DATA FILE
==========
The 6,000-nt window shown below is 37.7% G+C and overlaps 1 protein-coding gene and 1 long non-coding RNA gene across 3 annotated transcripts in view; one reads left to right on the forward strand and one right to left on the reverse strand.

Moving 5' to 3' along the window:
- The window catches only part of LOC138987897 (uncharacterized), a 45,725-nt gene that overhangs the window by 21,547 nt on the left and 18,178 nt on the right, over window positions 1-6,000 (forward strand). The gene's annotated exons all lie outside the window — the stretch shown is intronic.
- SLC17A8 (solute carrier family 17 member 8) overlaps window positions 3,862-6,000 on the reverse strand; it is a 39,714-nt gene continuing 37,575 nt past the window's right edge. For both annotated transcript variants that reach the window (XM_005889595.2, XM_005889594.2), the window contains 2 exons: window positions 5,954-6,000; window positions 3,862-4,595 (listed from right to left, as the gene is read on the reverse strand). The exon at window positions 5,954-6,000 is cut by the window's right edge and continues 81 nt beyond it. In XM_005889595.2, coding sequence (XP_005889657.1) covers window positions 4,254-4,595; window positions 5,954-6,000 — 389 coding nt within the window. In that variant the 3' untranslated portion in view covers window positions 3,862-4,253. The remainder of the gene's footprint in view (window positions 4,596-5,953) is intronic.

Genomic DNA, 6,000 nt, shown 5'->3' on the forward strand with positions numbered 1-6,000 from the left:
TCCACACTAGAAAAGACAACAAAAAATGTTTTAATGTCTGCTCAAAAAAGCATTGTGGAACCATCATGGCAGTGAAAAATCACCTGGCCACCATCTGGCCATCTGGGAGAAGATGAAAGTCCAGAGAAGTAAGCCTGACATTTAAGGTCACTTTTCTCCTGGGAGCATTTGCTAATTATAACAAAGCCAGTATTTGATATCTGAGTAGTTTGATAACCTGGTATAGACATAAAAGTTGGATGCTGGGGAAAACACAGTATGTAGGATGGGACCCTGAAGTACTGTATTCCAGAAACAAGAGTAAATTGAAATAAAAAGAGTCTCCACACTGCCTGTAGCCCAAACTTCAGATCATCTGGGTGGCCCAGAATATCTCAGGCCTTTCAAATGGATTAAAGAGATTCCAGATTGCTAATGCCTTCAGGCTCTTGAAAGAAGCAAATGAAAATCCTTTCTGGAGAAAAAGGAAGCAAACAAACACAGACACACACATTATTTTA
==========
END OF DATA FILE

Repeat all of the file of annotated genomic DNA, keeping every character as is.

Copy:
The 6,000-nt window shown below is 37.7% G+C and overlaps 1 protein-coding gene and 1 long non-coding RNA gene across 3 annotated transcripts in view; one reads left to right on the forward strand and one right to left on the reverse strand.

Moving 5' to 3' along the window:
- The window catches only part of LOC138987897 (uncharacterized), a 45,725-nt gene that overhangs the window by 21,547 nt on the left and 18,178 nt on the right, over window positions 1-6,000 (forward strand). The gene's annotated exons all lie outside the window — the stretch shown is intronic.
- SLC17A8 (solute carrier family 17 member 8) overlaps window positions 3,862-6,000 on the reverse strand; it is a 39,714-nt gene continuing 37,575 nt past the window's right edge. For both annotated transcript variants that reach the window (XM_005889595.2, XM_005889594.2), the window contains 2 exons: window positions 5,954-6,000; window positions 3,862-4,595 (listed from right to left, as the gene is read on the reverse strand). The exon at window positions 5,954-6,000 is cut by the window's right edge and continues 81 nt beyond it. In XM_005889595.2, coding sequence (XP_005889657.1) covers window positions 4,254-4,595; window positions 5,954-6,000 — 389 coding nt within the window. In that variant the 3' untranslated portion in view covers window positions 3,862-4,253. The remainder of the gene's footprint in view (window positions 4,596-5,953) is intronic.

Genomic DNA, 6,000 nt, shown 5'->3' on the forward strand with positions numbered 1-6,000 from the left:
TCCACACTAGAAAAGACAACAAAAAATGTTTTAATGTCTGCTCAAAAAAGCATTGTGGAACCATCATGGCAGTGAAAAATCACCTGGCCACCATCTGGCCATCTGGGAGAAGATGAAAGTCCAGAGAAGTAAGCCTGACATTTAAGGTCACTTTTCTCCTGGGAGCATTTGCTAATTATAACAAAGCCAGTATTTGATATCTGAGTAGTTTGATAACCTGGTATAGACATAAAAGTTGGATGCTGGGGAAAACACAGTATGTAGGATGGGACCCTGAAGTACTGTATTCCAGAAACAAGAGTAAATTGAAATAAAAAGAGTCTCCACACTGCCTGTAGCCCAAACTTCAGATCATCTGGGTGGCCCAGAATATCTCAGGCCTTTCAAATGGATTAAAGAGATTCCAGATTGCTAATGCCTTCAGGCTCTTGAAAGAAGCAAATGAAAATCCTTTCTGGAGAAAAAGGAAGCAAACAAACACAGACACACACATTATTTTA